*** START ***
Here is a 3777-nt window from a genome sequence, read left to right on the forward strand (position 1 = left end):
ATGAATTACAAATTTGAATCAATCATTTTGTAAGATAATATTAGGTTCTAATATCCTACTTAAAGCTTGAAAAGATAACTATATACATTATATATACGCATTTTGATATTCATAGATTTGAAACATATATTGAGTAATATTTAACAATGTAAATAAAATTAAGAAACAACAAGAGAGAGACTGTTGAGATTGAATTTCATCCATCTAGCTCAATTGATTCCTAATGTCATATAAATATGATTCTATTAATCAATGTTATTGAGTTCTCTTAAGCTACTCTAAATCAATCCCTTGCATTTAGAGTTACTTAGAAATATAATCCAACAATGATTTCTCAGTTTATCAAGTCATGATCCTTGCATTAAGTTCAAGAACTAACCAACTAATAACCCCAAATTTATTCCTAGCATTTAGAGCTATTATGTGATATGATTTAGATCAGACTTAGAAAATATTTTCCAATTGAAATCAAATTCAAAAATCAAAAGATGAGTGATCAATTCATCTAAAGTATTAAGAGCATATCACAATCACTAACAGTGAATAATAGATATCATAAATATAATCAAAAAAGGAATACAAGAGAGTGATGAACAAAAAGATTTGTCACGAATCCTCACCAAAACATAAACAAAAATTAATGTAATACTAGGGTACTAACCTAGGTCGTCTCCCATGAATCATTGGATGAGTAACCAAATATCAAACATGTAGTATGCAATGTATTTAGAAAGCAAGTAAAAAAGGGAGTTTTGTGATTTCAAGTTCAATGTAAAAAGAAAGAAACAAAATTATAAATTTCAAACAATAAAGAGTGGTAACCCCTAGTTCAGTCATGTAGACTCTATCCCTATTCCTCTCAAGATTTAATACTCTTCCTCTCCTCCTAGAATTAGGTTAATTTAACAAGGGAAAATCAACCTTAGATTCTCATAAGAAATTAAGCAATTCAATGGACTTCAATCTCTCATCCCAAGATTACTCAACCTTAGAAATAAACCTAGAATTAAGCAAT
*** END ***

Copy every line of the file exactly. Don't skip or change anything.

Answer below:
Here is a 3777-nt window from a genome sequence, read left to right on the forward strand (position 1 = left end):
ATGAATTACAAATTTGAATCAATCATTTTGTAAGATAATATTAGGTTCTAATATCCTACTTAAAGCTTGAAAAGATAACTATATACATTATATATACGCATTTTGATATTCATAGATTTGAAACATATATTGAGTAATATTTAACAATGTAAATAAAATTAAGAAACAACAAGAGAGAGACTGTTGAGATTGAATTTCATCCATCTAGCTCAATTGATTCCTAATGTCATATAAATATGATTCTATTAATCAATGTTATTGAGTTCTCTTAAGCTACTCTAAATCAATCCCTTGCATTTAGAGTTACTTAGAAATATAATCCAACAATGATTTCTCAGTTTATCAAGTCATGATCCTTGCATTAAGTTCAAGAACTAACCAACTAATAACCCCAAATTTATTCCTAGCATTTAGAGCTATTATGTGATATGATTTAGATCAGACTTAGAAAATATTTTCCAATTGAAATCAAATTCAAAAATCAAAAGATGAGTGATCAATTCATCTAAAGTATTAAGAGCATATCACAATCACTAACAGTGAATAATAGATATCATAAATATAATCAAAAAAGGAATACAAGAGAGTGATGAACAAAAAGATTTGTCACGAATCCTCACCAAAACATAAACAAAAATTAATGTAATACTAGGGTACTAACCTAGGTCGTCTCCCATGAATCATTGGATGAGTAACCAAATATCAAACATGTAGTATGCAATGTATTTAGAAAGCAAGTAAAAAAGGGAGTTTTGTGATTTCAAGTTCAATGTAAAAAGAAAGAAACAAAATTATAAATTTCAAACAATAAAGAGTGGTAACCCCTAGTTCAGTCATGTAGACTCTATCCCTATTCCTCTCAAGATTTAATACTCTTCCTCTCCTCCTAGAATTAGGTTAATTTAACAAGGGAAAATCAACCTTAGATTCTCATAAGAAATTAAGCAATTCAATGGACTTCAATCTCTCATCCCAAGATTACTCAACCTTAGAAATAAACCTAGAATTAAGCAAT